In effort to crack down on sticky substance use, MLB will monitor pitchers’ spin rates, examine baseballs

Baseball is on the verge of policing one of its oldest unwritten rules, fighting technology with technology in an effort to cut down on a perceived rise in pitchers using foreign substances to increase spin rate and dominate hitters. 

Major League Baseball has distributed a memo outlining its intention to crack down on the use of foreign substances on baseballs, a multi-pronged attack that will include repossessing game-used baseballs to test for foreign substances, charting sudden rises in spin rates among pitchers and assigning monitors to patrol dugouts, clubhouses and other areas of potential chicanery.. 

The memo, first reported by the New York Post and obtained by USA TODAY Sports, indicates pitchers will be disciplined "regardless of whether evidence of the violation has been discovered during or following a game." 

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In a sense, any punishments meted out under this surveillance will mark the end of an era in which use of sticky substances by pitchers, while banned by rule 6.02, was a generally accepted practice to aid pitchers in their control and, ostensibly make batters safer when they step in. Generally, so long as a pitcher was not blatant in their usage of pine tar or Bullfrog or any custom-made goops, all was fair.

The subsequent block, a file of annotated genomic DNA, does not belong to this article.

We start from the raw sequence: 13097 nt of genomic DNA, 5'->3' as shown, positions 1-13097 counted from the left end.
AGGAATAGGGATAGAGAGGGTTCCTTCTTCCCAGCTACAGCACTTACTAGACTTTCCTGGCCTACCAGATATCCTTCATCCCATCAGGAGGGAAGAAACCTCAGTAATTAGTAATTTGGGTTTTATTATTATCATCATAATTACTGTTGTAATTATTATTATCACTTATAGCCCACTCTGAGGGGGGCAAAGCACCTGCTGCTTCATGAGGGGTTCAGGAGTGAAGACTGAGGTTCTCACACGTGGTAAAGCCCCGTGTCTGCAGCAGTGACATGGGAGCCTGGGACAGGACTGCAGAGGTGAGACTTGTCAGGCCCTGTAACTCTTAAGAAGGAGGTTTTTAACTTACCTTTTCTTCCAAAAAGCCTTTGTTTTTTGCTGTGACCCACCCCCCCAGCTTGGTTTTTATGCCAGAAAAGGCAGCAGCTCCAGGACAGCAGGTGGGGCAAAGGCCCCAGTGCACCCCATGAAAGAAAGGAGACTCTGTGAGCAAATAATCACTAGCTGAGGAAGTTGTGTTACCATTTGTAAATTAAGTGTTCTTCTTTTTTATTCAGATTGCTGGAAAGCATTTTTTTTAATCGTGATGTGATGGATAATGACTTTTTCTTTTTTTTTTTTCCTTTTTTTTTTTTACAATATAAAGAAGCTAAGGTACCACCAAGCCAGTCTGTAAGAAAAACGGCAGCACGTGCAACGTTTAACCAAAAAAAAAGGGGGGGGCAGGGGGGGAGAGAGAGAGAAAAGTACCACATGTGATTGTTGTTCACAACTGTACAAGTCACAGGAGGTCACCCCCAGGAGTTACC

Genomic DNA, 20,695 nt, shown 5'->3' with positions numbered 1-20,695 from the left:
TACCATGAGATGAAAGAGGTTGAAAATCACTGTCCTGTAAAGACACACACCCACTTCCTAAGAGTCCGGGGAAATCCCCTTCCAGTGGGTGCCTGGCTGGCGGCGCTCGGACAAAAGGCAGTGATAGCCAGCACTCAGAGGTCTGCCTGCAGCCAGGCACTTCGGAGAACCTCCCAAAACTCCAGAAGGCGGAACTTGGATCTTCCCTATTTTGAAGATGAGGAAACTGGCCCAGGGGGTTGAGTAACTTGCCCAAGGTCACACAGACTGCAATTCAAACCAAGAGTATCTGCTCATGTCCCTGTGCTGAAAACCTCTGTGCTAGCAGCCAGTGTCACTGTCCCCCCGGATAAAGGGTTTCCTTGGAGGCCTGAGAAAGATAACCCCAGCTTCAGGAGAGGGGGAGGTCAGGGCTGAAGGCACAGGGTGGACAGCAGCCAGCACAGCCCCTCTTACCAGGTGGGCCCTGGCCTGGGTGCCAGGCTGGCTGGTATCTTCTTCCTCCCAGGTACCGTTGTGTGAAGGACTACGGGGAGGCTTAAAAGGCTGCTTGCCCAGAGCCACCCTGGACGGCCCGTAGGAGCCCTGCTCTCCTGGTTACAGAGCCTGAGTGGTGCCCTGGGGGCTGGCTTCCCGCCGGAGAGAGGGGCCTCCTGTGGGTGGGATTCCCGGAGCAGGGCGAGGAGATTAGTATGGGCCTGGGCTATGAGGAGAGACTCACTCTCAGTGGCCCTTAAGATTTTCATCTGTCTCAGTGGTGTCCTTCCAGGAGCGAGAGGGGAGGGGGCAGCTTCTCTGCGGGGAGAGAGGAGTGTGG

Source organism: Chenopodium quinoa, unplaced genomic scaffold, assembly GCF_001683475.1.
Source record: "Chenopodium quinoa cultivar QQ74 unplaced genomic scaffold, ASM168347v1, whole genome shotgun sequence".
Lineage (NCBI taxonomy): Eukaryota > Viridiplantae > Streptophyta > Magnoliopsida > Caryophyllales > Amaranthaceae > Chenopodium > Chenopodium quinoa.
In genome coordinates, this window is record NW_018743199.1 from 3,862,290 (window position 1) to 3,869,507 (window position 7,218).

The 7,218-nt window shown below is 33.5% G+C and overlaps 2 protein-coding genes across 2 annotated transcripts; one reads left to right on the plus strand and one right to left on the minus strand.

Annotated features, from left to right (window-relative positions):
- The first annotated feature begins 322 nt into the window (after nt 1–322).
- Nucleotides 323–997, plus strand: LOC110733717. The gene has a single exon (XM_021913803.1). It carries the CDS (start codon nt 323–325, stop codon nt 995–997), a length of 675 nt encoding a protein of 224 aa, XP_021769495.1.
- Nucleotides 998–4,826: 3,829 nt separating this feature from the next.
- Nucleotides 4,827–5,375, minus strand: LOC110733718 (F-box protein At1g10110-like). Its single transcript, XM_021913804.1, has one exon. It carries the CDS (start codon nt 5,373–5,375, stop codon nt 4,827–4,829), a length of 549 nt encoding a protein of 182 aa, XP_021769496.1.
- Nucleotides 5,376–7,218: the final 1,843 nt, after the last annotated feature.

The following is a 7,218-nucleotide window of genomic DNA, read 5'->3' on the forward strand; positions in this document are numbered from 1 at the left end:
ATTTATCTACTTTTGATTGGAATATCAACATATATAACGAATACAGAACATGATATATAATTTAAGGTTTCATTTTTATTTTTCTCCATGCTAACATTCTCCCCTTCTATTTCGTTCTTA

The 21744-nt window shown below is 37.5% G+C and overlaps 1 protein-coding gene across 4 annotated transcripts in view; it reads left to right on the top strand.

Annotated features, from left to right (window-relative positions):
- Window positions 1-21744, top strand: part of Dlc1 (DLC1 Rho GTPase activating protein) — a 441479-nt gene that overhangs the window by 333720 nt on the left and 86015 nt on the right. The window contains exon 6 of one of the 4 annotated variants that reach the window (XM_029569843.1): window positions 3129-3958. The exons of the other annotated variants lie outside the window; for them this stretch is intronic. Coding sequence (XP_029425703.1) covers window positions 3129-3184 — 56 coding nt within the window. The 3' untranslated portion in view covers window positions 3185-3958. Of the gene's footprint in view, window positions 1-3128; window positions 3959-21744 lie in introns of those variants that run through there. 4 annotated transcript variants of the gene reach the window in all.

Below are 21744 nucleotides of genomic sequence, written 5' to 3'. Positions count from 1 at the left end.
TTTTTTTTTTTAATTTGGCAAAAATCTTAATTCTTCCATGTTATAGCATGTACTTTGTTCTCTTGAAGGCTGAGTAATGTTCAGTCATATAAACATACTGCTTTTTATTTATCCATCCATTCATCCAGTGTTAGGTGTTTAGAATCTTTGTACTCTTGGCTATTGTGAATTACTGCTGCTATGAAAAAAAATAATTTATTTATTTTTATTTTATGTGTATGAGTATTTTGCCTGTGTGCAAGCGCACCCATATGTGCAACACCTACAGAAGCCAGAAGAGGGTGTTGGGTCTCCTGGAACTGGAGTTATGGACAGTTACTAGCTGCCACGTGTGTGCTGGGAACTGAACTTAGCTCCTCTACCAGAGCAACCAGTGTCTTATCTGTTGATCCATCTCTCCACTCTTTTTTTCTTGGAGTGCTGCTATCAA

Yet the advent of technology and the sudden improvement in spin rate of several pitchers sparked an internal debate regarding the use of substances, with 2020 NL Cy Young winner Trevor Bauer at the center. 

Bauer implied in myriad social media posts that the improvements of pitchers Justin Verlander and Gerrit Cole upon their arrival with the Houston Astros was tied to questionable practices. In 2020, Bauer estimated at least 70% of pitchers used foreign substances.

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